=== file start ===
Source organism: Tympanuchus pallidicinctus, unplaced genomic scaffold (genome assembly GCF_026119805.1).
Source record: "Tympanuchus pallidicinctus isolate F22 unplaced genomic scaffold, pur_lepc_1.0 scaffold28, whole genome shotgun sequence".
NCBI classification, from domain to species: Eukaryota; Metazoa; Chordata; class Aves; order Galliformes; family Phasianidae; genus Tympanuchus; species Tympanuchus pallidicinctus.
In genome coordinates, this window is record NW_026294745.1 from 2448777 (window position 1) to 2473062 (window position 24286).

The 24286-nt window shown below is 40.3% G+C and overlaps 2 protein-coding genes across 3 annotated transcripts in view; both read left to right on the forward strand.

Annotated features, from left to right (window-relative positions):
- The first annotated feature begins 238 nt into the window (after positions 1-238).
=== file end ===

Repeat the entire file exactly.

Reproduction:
Source organism: Tympanuchus pallidicinctus, unplaced genomic scaffold (genome assembly GCF_026119805.1).
Source record: "Tympanuchus pallidicinctus isolate F22 unplaced genomic scaffold, pur_lepc_1.0 scaffold28, whole genome shotgun sequence".
NCBI classification, from domain to species: Eukaryota; Metazoa; Chordata; class Aves; order Galliformes; family Phasianidae; genus Tympanuchus; species Tympanuchus pallidicinctus.
In genome coordinates, this window is record NW_026294745.1 from 2448777 (window position 1) to 2473062 (window position 24286).

The 24286-nt window shown below is 40.3% G+C and overlaps 2 protein-coding genes across 3 annotated transcripts in view; both read left to right on the forward strand.

Annotated features, from left to right (window-relative positions):
- The first annotated feature begins 238 nt into the window (after positions 1-238).